Donor Advised Fund

Creative Connections

Mankato is just as known for its diverse and intriguing art scene as for its generous and collaborative community members. Art and community constantly fuel one another in the river valley, especially between The REACH and 410 Project.

The REACH Resource Center supports youth who are at risk or experiencing homelessness. It provides youth with resources based on their individual needs, which can include finding housing, obtaining medical care or mental health support, employment support or activities that can enrich their lives.

The 410 Project is a grassroots community space dedicated to making the act of creating art accessible for everyone—whether that be providing the tools, space or various outlets enabling artists to create. Dana Sikkila Murphy, Director of 410 Project, works to bring art to people who otherwise would not have access—now including youth participants at The REACH.

After hearing about the work of the 410 Project, a social worker at The REACH had an idea—to provide art programming for youth clients as a tool for self-expression, creativity and connection. This was a no-brainer for Tasha Moulton, Senior Program Manager at The REACH. Art had played a significant role in her life growing up. “Art has always had a special place in my heart. It saved me in high school. It was a way to work through my trauma. I’m very passionate about it,” said Moulton.

Together, Murphy and Moulton developed a weekly engagement program for the youth participants at The REACH to explore the world of art, with the opportunity to practice various mediums—painting, drawing, writing or anything else they wanted to try. After six weeks, they wanted to host a showcase to display the young artists’ creations. “We hoped by sharing their stories, people would understand who the youth are and what they’ve been through,” says Moulton.

At the beginning of the partnership, Murphy and Moulton recognized they would need the community’s help. Murphy posted online about the desired materials necessary for the project. They wanted to provide high-quality materials because their students deserved that. The Mankato Free Press picked up the story, sharing the project’s need for supplies. That afternoon, Nancy Zallek, President and CEO of Mankato Area Foundation (MAF), contacted Moulton. As it turns out, the article had interested a donor advisor for the Marian Anderson Fund of the Mankato Area Foundation, who reached out to Zallek, offering support.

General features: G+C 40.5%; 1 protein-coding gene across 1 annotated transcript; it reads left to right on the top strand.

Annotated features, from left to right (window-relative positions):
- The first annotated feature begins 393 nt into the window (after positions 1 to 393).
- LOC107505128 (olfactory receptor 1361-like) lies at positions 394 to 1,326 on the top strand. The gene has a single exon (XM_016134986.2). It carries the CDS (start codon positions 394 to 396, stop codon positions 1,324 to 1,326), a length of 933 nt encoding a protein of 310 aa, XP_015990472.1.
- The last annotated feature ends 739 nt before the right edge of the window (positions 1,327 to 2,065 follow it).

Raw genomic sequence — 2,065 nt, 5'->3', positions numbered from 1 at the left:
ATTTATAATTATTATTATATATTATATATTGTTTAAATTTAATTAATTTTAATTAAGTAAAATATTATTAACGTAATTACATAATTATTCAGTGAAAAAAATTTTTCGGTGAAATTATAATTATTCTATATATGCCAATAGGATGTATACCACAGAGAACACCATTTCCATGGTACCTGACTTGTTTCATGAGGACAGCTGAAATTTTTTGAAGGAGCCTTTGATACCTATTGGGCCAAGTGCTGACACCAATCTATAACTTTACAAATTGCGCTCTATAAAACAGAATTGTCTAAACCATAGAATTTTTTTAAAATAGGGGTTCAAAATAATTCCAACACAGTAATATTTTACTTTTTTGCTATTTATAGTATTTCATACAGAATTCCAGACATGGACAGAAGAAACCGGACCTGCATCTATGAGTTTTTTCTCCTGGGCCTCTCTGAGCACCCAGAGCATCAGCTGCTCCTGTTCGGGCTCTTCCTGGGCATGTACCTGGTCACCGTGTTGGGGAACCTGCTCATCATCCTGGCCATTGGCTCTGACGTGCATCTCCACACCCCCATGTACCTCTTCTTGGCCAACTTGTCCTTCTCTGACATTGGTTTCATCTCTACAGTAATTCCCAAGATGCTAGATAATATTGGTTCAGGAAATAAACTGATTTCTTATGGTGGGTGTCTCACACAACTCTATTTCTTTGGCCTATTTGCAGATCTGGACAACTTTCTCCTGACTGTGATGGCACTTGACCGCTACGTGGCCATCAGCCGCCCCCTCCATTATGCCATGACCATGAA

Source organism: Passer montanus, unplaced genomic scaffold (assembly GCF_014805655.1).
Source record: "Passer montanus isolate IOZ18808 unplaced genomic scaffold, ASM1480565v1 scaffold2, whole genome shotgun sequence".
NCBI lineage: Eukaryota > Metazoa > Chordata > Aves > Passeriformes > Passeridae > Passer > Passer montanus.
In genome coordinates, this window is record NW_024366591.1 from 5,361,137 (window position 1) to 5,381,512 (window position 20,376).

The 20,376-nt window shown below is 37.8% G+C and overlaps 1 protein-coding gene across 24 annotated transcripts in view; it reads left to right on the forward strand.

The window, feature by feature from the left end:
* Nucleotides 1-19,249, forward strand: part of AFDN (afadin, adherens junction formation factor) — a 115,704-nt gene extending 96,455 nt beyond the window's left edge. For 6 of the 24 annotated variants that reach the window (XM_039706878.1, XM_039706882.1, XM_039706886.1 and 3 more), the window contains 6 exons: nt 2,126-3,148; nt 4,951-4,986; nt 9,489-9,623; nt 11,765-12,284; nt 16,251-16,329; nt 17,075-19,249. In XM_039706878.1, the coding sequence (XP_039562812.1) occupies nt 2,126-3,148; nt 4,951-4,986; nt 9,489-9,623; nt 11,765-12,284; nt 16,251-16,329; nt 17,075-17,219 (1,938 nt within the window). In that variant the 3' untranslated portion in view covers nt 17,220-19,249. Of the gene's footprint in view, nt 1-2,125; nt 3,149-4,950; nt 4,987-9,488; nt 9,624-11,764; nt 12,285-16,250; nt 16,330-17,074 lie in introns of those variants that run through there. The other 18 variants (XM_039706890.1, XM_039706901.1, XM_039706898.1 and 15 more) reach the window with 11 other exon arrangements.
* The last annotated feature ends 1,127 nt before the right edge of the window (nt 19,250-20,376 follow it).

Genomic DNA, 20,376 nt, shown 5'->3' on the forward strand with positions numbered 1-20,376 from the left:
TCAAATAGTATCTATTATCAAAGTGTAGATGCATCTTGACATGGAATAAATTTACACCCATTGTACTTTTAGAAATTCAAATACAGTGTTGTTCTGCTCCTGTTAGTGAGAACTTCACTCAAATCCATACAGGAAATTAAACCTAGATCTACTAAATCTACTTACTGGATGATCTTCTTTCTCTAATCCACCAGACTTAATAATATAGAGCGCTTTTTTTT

“Nancy asked, ‘What do you need?’” said Moulton. She told her they needed easels to display the young artists’ work.

Zallek paused and asked Moulton to hold on. She had to make a couple of calls.

That same afternoon, Zallek had secured a donation of easels from the Blue Earth County Historical Society, where Marian Anderson, a nationally acclaimed local artist, kept her original pieces. Additionally, the Marian Anderson Fund of the Mankato Area Foundation would purchase art supplies for the program.

“When Marian entrusted us with her estate, she made it very clear that her artwork was to be enjoyed by the public. A shy and introverted student herself, she believed in the power of art to heal and increase self-confidence. Marian also had a history of working with young people. She would be so pleased that her fund would purchase art supplies and her easels would be utilized,” said Zallek.

Now that they had the supplies and programming, the hard part should be over; however, what proved to be the biggest challenge was getting the youth to engage. This would take patience, persistence and reliability.

“Being new [at something]—that’s human nature,” said Murphy. “The youth would say ‘I’m not really creative,’ or ‘I’m tired,’ or you could tell they were feeling anxious and not confident.” But she persevered and became a consistent part of their week. It took some time for the youth to participate, and some days, Murphy would just sit and get to know them and build trust. Some young people hesitate to open up to adults or unfamiliar people, but as they grew more comfortable with Murphy, they would ask questions and even bring in their sketchbooks to show her and the other artists their creative works.

It wasn’t too long before the artists were having conversations amongst each other, heads down, as they worked on their pieces, making it easier to share about their lives.

Each artistic medium a student learned would help them gain a level of confidence and establish a feeling of success—even if it took time and patience to improve. “Just because you don’t feel like you’re where you want to be doesn’t mean you can’t get there,” said Murphy. True words for a new artist and even truer words for a young person finding their way in the world.

As the six-week program closed, Murphy and Moulton returned to the idea of hosting a showcase event. The initial pinnacle of the program no longer felt like the right next step. These young people achieved something far greater and less tangible than anything potentially displayed at an event. Through art, they achieved self-expression, a creative outlet, the bravery to be vulnerable and trust in others. Murphy summarized it perfectly: “It’s not about the big reveal at the end. It’s about the smaller moments in the process—that’s where the change is really happening.”